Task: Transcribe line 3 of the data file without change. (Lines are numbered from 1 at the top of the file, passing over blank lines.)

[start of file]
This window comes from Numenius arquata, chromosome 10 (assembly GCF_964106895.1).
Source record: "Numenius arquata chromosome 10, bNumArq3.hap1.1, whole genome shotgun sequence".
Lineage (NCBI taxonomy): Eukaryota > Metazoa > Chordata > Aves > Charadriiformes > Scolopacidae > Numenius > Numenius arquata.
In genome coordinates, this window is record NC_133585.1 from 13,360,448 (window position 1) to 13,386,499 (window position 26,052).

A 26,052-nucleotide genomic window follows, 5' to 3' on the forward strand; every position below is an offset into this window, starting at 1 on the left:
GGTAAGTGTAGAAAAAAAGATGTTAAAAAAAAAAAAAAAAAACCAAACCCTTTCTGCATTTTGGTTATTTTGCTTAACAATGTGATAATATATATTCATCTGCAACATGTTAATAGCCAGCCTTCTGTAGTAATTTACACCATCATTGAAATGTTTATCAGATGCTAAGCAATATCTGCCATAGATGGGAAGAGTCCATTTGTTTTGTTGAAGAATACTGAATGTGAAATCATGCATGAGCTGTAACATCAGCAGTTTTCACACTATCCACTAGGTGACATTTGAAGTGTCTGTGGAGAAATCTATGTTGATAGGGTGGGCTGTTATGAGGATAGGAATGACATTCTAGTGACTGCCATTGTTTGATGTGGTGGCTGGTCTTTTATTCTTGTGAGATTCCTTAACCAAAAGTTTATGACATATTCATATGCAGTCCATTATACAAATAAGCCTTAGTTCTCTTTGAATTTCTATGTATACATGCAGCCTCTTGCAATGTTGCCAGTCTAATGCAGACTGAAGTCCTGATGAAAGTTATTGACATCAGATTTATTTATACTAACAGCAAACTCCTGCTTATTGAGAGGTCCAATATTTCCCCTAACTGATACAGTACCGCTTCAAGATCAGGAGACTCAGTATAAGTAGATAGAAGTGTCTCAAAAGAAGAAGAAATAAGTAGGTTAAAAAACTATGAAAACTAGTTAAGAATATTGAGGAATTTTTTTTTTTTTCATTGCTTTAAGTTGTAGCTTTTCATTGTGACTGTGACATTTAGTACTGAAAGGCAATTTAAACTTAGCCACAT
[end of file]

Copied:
Lineage (NCBI taxonomy): Eukaryota > Metazoa > Chordata > Aves > Charadriiformes > Scolopacidae > Numenius > Numenius arquata.